Dozens of faith leaders, including Christian ministers, rabbis and imams, added their name to a letter opposing a proposed mining project near the Okefenokee Swamp.

Dozens of faith leaders, including Christian ministers, rabbis and imams, added their name to a letter opposing a proposed mining project near the Okefenokee Swamp.

Credit: Photo courtesy Georgia River Network

A group of more than 100 faith leaders in Georgia have come out in opposition to a proposal to mine near the Okefenokee Swamp and are calling on religious-minded state and local decision makers to reject any plans to mine close to the swamp.

Dozens of faith leaders, including Christian ministers, rabbis and imams, added their name to a letter on its way to the governor, the state’s U.S. senators and local county commissioners. The Charlton County Commission’s chair and vice chairwoman are ministers.

The Rev. Tony Lankford, who is the pastor of First Baptist Church of Gainesville and a Georgia native, said he signed onto the letter after the swamp left a deep impression on him about a year ago when he took his son on an overnight camping trip.

“It is such a unique part of our state,” Lankford said. “There was just something in me when I got back from that trip — that we need to protect this to the extent that we can, that capitalism cannot drive the Okefenokee Swamp. There has to be more to it and with a preservation mindset so that my son can take his son and my grandson can take his son and have this same experience.”

The allure of new jobs in a rural corner of the state has won over supporters hoping for an economic boost. But the project is controversial, with Alabama-based Twin Pines Minerals planning to mine for titanium dioxide along the edge of the wildlife refuge.

Environmentalists have panned the proposal as a needless threat to a prized natural wonder home to more than 600 plant species as well as rare animals like indigo snakes, gopher tortoises and wood storks — features that have made the gator-filled area a tourist destination for wildlife lovers.

The Georgia faith leaders now want to add their voice to those calling for the state to reject the proposal. A representative from Georgia Interfaith Power and Light, which is a faith-based group that coordinated the letter, plans to deliver the letter to the Charlton County Commission and read it aloud during the public comment portion of Thursday’s commission meeting in Folkston.

The letter refers to the Okefenokee Swamp as “a uniquely holy and sacred space.”

From the letter: “As people of faith, our values call us to seek justice for our neighbors and care for the Earth. The proposed desecration of the Okefenokee Swamp cannot be permitted. Our faith inspires us to boldly proclaim our opposition to this project as we advocate for just policies and practices that allow for all of Creation to thrive.”

The company unveiled its plans more than two years ago and is still in the process of acquiring the state permits needed from the state Environmental Protection Division to move forward. The company submitted additional information to EPD last month that is currently under review.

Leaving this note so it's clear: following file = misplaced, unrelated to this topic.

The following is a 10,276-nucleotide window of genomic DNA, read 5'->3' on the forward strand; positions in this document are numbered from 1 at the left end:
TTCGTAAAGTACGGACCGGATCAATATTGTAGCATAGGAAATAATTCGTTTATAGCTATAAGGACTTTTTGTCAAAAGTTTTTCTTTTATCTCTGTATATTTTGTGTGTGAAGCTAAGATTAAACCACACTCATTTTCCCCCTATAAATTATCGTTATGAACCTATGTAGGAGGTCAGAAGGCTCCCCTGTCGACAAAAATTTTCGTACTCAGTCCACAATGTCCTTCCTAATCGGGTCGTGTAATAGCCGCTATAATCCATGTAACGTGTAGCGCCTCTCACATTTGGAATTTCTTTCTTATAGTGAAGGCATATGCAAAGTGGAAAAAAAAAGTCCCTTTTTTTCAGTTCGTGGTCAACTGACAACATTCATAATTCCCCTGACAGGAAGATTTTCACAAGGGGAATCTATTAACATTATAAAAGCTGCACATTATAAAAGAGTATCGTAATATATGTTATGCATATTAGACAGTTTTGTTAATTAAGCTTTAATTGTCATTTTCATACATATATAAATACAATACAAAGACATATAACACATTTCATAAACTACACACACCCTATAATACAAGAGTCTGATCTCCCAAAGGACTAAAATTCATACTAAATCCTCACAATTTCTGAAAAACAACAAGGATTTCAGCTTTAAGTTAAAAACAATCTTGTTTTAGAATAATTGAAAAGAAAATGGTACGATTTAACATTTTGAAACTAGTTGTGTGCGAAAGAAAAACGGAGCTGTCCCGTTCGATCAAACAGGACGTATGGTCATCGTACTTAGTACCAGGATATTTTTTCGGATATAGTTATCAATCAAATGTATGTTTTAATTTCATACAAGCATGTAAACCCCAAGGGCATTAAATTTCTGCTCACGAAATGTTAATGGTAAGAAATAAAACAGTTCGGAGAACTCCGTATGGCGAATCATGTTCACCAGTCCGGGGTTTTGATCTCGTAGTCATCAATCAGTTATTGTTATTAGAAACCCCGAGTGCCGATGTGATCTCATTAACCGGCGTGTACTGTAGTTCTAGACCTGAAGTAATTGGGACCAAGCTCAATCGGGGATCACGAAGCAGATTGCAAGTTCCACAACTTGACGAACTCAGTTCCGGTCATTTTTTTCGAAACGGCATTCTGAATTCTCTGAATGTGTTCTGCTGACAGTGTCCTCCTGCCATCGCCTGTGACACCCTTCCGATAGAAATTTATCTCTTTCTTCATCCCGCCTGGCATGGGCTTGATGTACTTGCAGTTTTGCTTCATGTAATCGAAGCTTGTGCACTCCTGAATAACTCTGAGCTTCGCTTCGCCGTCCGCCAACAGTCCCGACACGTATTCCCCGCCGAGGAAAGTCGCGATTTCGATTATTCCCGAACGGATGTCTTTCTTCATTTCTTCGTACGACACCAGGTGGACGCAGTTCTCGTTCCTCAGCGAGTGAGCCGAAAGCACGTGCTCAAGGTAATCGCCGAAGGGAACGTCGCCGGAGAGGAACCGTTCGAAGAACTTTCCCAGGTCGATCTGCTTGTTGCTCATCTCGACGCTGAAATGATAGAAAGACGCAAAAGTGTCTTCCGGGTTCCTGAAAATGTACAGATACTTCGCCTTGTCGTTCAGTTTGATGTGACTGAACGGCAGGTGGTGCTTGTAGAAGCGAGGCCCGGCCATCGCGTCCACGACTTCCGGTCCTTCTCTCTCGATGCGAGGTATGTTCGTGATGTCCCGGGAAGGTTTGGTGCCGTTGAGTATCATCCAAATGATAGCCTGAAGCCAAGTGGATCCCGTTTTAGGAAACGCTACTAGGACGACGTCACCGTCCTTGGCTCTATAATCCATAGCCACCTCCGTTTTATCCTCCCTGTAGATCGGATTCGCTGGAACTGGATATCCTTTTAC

“After the review is complete, EPD will determine if further comments are needed,” Kevin Chambers, the division’s spokesman, said Wednesday.

The company wants to start out by conducting a mining demonstration along Trail Ridge, which is a hydrological divide between the swamp and St. Marys River. But it has signaled aspirations of a much larger footprint near the largest U.S. wildlife refuge east of the Mississippi River.

Codi Norred, executive director of Georgia Interfaith Power and Light, said the group is trying to highlight the moral responsibility of being good stewards of God’s handiwork.

“It truly is one of the most uniquely wild places that exists,” said Norred, reflecting on an overnight paddling trip from a few years ago. “It’s like being transported into how God might have made creation before humans were around. It’s a holy place.”

Most of the elected leaders surrounding the project — including the governor, who said in April that he was going to stay neutral and “let the process play out” — are outspoken about their faith, Norred noted.

Sen. Raphael Warnock, who is a pastor, and Sen. Jon Ossoff, who is the state’s first Jewish senator, pressed for greater scrutiny of the proposal earlier this year.

Norred said he is disappointed that his group’s attempts to reach out to the ministers on the local county commission ahead of Thursday’s meeting have gone nowhere.

“It’s the people of faith who occupy all of the positions who could do anything to stop this mine and are complicit until they do something,” he said, calling the mining proposal a “blemish on creation.”

“If you are any person of faith of any tradition that has a commitment to creation, do whatever you can to call whoever you can in the decision-making process and ask them as a person of faith to think about not doing this,” he said.

Charlton Chairman James Everett did not return a call seeking comment. Vice Chairwoman Alphya Benefield declined to comment when reached Tuesday afternoon. Both are pastors.

This story comes to GPB through a reporting partnership with Georgia Recorder.